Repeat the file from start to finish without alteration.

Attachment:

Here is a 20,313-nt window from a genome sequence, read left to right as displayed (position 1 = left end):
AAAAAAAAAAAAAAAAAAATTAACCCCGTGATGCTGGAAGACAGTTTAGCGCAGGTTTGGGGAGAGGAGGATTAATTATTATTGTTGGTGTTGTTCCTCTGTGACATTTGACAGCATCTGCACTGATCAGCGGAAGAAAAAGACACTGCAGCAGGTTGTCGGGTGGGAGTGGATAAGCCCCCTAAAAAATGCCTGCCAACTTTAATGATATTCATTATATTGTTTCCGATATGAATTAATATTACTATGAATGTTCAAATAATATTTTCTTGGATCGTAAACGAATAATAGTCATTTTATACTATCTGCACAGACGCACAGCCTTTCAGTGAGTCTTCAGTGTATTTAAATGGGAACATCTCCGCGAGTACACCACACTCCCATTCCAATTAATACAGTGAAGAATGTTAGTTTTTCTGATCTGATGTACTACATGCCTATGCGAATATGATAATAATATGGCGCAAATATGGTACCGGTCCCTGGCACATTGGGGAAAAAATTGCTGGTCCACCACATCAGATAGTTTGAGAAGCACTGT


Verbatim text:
Here is a 20,313-nt window from a genome sequence, read left to right as displayed (position 1 = left end):
AAAAAAAAAAAAAAAAAAATTAACCCCGTGATGCTGGAAGACAGTTTAGCGCAGGTTTGGGGAGAGGAGGATTAATTATTATTGTTGGTGTTGTTCCTCTGTGACATTTGACAGCATCTGCACTGATCAGCGGAAGAAAAAGACACTGCAGCAGGTTGTCGGGTGGGAGTGGATAAGCCCCCTAAAAAATGCCTGCCAACTTTAATGATATTCATTATATTGTTTCCGATATGAATTAATATTACTATGAATGTTCAAATAATATTTTCTTGGATCGTAAACGAATAATAGTCATTTTATACTATCTGCACAGACGCACAGCCTTTCAGTGAGTCTTCAGTGTATTTAAATGGGAACATCTCCGCGAGTACACCACACTCCCATTCCAATTAATACAGTGAAGAATGTTAGTTTTTCTGATCTGATGTACTACATGCCTATGCGAATATGATAATAATATGGCGCAAATATGGTACCGGTCCCTGGCACATTGGGGAAAAAATTGCTGGTCCACCACATCAGATAGTTTGAGAAGCACTGT